Deep in the heart of Collingwood – amongst the high-rise flats, the factories and the warehouse apartments – a sculptor sits at his work bench and ponders the old scoreboard at Victoria Park.
Anderson Hunt remembers going to Collingwood games as a boy and wondering how the numbers on the scoreboard appeared and disappeared. He remembers being in awe of the size of the scoreboard. “It was like a huge monolith,” he recalls. He remembers a story of how the scoreboard operator, Bob Hill, would change the scores quick as a flash when the Magpies kicked a goal. But when the other mob kicked a sausage roll? Well, that was time to light up a smoke and mosey down to the other end of the scoreboard. No hurry. No sense in giving the opposition any more momentum.
And Anderson Hunt vividly remembers the supporters: hard-core, hard-working supporters. He especially remembers the miracle of the thermos. In his proposal to the City of Yarra to build a sculpture on the site of the old scoreboard he described watching a woman under the scoreboard drinking from a thermos and then pulling out, one by one, seven hot dogs, for the tribe crouched around her. After placing each hot dog in a piece of white bread and handing them to her children she gulped down the last of the ‘hot dog tea’.
Deep in the heart of Collingwood – just a few Thorold Merrett stab passes from the old Sherrin football factory in Wellington Street – Anderson sits at his work bench and starts sketching out ideas for his sculpture. He had had the fortune of spending a day in the scoreboard as part of his research, mulling over ideas while walking the floor and sipping tea from, yes, a thermos. “It would have made a great studio,” he says, “with its hardwood floor, its kitchen sink, its various levels.”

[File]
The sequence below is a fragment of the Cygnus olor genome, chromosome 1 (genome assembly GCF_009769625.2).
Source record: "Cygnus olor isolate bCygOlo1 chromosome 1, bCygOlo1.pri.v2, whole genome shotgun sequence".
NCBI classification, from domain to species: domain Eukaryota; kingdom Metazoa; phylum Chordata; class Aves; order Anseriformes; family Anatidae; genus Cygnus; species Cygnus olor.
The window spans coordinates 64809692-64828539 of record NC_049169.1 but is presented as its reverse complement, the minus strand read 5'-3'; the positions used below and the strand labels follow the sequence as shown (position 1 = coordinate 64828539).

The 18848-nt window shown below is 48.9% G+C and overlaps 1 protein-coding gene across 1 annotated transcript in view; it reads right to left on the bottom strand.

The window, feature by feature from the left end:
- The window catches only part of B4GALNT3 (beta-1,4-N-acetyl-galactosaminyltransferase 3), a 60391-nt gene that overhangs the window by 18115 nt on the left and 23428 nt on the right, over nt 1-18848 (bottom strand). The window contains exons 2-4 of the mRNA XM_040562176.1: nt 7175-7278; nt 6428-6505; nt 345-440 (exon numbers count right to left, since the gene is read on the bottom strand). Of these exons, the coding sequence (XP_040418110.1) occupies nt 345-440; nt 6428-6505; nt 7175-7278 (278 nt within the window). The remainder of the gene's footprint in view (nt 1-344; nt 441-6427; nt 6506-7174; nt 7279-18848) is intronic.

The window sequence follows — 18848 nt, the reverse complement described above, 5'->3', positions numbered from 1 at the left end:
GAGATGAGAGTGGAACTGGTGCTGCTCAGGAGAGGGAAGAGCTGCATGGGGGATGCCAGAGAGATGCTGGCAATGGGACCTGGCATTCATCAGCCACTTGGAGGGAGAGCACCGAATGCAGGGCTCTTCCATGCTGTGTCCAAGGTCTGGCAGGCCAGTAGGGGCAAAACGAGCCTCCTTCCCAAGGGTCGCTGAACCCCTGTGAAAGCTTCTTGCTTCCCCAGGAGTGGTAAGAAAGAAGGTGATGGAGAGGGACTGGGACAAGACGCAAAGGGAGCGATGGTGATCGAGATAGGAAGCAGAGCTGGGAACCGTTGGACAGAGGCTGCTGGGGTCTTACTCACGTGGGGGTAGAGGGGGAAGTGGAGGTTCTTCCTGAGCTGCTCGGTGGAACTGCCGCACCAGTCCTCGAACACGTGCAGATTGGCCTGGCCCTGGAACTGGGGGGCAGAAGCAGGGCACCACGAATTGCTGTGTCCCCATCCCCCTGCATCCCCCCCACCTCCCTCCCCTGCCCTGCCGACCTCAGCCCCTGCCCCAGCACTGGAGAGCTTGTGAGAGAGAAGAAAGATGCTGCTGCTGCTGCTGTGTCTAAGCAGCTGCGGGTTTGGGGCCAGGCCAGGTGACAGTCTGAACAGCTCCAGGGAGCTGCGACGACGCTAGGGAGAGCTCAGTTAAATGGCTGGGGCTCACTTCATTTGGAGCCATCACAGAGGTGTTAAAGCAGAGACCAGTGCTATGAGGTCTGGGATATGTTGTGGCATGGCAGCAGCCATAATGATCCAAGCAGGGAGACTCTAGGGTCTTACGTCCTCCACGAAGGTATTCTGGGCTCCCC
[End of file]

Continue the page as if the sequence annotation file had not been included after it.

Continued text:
Anderson also had the distinction of being one of just a few people to witness the demolition of the scoreboard last February. Before the wreckers came in he was able to salvage some precious parts: number rolls, name plates and the spring-loaded winding mechanisms with their bike sprockets and wooden handles.
Deep in the heart of Collingwood – just a few (okay, quite a few) Sav Rocca drop punts from Victoria Park – Anderson starts finalising plans for the sculpture. Made of epoxy-coated steel, it will weigh two and a half tonnes. It will be six metres long, two metres wide and four metres high. About half the size of Bob Hill’s scoreboard.
It will be called The Final Siren.
Anderson, though, can’t build it on his own. He hires engineers, fabricators, sandblasters, truck drivers, crane operators and an expert in 3D Computer-Aided-Drawing.
“I see The Final Siren as a homage to those hard-working Collingwood fans who stood in the outer and barracked their hearts out,” Anderson says. “Without the hard-core supporters, the club would be nothing.
“I hope the sculpture gives Collingwood fans a sense of pride, that pride that’s like wearing a tight footy jumper with big numbers on the back.
“I feel honoured to have had the chance to create this sculpture, knowing that what was there beforehand stood for so much.”
The Final Siren, and three other artworks, was officially unveiled on Sunday 4 December. More details
Further reading: Scoreboard Pressure’s earlier page about the Victoria Park scoreboard